Contact Us
Blog

defensive medicine, Chicago medical malpractice lawyerAccording to the National Center for Biotechnology Information, medical malpractice costs in the United States amount to approximately $55.6 billion each year. The majority of this money ($45.6 billion) is spent on defensive medicine—care that does not further diagnosis or treatment and is intended only to reduce the risk of a medical malpractice claim. But does this methodology really work, or are physicians simply driving up the cost of healthcare? A recent study published in the medical journal BMJ may have an answer.

The Critics’ Case Against Defensive Medicine

Despite estimates that between half and two-thirds of all U.S. doctors use defensive medicine, there is almost no evidence supporting its use. Critics of the practice also point out that a substantial fraction of medical malpractice claims actually stem from communication issues, and many contain no medical error whatsoever. And, although diagnostic errors are the leading cause of malpractice claims, most are said to be attributed to cognitive or system errors rather than a lack of resources.

...

Few medical situations have the ability to invoke the kind of fear and anxiety felt by patients about to undergo surgery, and for very good reason. Their life is, quite literally, in the hands of the surgeon and his or her medical team. The patient is completely vulnerable—unconscious and unaware of their surroundings and circumstances. Potential risks and unexpected surgical complications can, and sometimes do, arise. But now there is a new surgical danger that patients fear… or they would if they were aware of its presence.

The “Secret” Risk of Surgery Today

There is a secret inside of operating rooms today; it is shared among nurses, surgeons, anesthetists, and even hospital administrators but often kept from the patients being operated on. Surgeons—in an attempt to balance out the high demand for their skills and the increased pressure to earn more capital—are double-booking surgeries. Their time and attention are split between two or more operating rooms at once, sometimes for the entire duration of one or more surgical procedures, and some of the responsibilities are handed off to student residents or other attending surgeons.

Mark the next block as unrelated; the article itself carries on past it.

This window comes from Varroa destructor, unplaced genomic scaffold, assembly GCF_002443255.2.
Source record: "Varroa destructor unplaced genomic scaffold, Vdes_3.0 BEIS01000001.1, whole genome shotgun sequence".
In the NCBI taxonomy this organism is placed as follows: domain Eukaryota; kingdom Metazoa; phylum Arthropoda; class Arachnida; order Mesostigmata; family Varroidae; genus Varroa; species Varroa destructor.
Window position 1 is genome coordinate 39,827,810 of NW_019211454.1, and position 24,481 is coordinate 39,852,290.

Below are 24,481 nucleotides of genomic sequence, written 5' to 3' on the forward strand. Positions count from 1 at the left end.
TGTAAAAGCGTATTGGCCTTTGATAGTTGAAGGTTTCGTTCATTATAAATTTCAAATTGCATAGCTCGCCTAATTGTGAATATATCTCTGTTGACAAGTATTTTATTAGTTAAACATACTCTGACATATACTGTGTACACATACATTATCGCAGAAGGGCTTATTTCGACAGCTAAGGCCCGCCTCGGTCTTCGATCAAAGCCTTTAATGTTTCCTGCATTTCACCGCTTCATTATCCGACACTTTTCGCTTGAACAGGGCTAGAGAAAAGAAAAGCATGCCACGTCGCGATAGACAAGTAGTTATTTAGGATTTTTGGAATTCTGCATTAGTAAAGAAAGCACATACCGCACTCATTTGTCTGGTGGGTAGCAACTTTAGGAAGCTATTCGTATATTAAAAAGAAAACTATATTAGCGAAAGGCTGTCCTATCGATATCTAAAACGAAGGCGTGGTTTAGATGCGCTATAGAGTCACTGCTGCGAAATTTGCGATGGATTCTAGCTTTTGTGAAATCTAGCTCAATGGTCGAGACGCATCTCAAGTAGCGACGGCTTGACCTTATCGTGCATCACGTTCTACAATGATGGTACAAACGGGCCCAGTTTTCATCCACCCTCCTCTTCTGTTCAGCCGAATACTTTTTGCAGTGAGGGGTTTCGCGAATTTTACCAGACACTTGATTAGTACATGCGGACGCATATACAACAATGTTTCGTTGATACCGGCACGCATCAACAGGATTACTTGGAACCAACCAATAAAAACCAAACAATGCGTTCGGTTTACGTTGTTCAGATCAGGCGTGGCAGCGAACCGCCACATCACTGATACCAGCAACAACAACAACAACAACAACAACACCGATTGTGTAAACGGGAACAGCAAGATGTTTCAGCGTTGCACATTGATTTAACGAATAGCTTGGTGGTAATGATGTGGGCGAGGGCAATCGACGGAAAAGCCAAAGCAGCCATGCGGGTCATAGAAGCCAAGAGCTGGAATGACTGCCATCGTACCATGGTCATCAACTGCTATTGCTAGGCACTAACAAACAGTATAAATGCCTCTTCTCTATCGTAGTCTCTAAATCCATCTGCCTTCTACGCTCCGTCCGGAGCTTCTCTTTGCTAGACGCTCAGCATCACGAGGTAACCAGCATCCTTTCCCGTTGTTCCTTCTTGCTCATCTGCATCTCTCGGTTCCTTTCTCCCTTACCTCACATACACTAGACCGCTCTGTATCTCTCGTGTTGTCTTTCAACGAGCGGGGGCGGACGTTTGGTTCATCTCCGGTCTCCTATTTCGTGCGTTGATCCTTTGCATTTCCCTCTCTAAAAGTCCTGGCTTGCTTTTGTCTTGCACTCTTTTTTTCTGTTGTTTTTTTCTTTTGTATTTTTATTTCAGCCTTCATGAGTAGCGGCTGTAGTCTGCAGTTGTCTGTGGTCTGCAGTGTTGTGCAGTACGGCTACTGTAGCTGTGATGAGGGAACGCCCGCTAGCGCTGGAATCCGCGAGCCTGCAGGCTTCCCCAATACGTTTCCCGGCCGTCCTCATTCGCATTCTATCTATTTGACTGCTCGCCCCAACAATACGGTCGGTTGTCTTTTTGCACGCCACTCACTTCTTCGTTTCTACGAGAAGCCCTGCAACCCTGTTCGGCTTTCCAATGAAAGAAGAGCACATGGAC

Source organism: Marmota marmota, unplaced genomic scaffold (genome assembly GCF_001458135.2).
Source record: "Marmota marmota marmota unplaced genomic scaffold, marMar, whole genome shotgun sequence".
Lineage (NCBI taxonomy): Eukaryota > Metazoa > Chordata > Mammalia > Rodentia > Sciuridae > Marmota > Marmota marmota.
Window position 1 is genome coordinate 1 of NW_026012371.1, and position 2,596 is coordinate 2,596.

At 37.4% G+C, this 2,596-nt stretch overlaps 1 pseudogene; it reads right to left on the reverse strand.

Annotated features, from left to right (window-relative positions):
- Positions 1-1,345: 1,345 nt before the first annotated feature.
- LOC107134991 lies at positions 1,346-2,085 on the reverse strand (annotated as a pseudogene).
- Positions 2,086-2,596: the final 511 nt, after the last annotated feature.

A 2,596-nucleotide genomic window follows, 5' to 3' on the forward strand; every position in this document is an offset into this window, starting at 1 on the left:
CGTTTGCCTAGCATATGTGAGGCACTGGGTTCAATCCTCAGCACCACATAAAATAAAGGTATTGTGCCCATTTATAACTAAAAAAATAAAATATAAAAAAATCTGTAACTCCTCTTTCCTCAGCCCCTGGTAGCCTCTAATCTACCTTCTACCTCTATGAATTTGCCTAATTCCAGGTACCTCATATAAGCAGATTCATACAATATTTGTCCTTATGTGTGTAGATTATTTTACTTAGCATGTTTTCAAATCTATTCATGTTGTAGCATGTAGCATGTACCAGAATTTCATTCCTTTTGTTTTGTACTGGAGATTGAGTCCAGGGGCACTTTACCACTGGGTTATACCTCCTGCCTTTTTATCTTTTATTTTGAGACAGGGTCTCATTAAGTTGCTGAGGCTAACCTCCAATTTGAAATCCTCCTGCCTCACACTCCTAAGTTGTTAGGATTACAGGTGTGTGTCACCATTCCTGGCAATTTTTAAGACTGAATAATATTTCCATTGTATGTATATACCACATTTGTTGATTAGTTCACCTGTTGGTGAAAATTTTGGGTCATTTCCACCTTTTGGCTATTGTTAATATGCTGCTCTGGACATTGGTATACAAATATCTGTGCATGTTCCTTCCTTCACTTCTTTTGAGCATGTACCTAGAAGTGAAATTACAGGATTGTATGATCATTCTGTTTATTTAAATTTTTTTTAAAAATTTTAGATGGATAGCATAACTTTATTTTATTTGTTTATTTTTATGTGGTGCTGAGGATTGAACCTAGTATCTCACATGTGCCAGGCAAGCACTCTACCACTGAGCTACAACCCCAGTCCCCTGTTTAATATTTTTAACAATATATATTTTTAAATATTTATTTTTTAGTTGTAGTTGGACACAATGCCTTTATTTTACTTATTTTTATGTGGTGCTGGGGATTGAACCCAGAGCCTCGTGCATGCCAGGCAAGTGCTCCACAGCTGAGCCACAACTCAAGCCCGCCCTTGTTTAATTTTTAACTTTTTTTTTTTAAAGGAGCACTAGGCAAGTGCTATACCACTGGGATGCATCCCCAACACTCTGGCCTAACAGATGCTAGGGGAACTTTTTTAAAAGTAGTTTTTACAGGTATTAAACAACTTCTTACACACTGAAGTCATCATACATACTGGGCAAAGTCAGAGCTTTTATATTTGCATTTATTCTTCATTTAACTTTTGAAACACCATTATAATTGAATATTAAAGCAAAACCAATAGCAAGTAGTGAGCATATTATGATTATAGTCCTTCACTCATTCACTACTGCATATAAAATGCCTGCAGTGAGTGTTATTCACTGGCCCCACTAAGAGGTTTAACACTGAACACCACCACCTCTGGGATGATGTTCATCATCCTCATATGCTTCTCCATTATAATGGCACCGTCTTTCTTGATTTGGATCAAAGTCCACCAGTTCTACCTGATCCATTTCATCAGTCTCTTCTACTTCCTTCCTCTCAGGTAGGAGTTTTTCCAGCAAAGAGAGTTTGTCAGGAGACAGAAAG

...

Compartment Syndrome, Chicago medical malpractice lawyersCompartment syndrome, a serious condition that causes increased pressure in the body’s muscle compartments, can be caused by even minor trauma to any part of the body. Its consequences, which can take hold quickly, can be devastating if not properly addressed by medical professionals. Indeed, in many cases, it is only their suspicion of the condition and prompt treatment that have the ability to save a patient from permanent and potentially fatal side effects.

Understanding Compartment Syndrome

Within any given muscle group, one will find thick layers of tissue, called fascia, separating it from the other muscle groups. Inside of each layer of fascia, there is a confined space, called a “compartment,” and within each one of those, there are blood vessels, nerves, and tissue. Swelling within the compartment, usually caused by injury, will place pressure on the internal parts and, if allowed to build up enough, blood flow to the compartment will become blocked.

...

medication errors, Chicago personal injury attorneysSurgical intervention—be it lifesaving or elective—is a dangerous business. Unexpected emergencies, postoperative infection, and delayed healing are just a few of the possibilities that are commonly discussed with patients. However, there is one risk that is not largely discussed, despite the fact that it may be one of the most commonly experienced: medication errors.

The Real Risk of Perioperative Care

Because medication mistakes during perioperative care (immediately before, during, and immediately after a procedure) are mostly self-reported, experts have long suspected that the numbers are much higher than those on record. A research group from Massachusetts General Hospital (MGH) has now proven it with an analysis of 277 randomly selected operative procedures.

...

physician error, Illinois medical malpractice lawyerIt is true: Physicians are only human, but they also have the unique responsibility of protecting and saving lives. They went through years of intensive schooling, were required to show they were proficient in both knowledge and skills, and they vowed to uphold a specific set of standards. Unfortunately, there are physicians who, for whatever reason, commit medical malpractice by failing to fulfill their responsibility. Sadly, it is always patients who pay the price.

Physician Faces Lawsuits from Nearly 300 Patients

After 30 years of practicing medicine, a cardiologist in the Midwest is facing nearly 300 lawsuits from former patients. They all claim that to be victims of unnecessary procedures, all of which were performed by the physician or his colleagues. Though still in the early phases of litigation, the buzz surrounding the case has left many feeling wary of medical professionals, and angry that their health had been taken so lightly by someone who had vowed to protect it.

...
To Top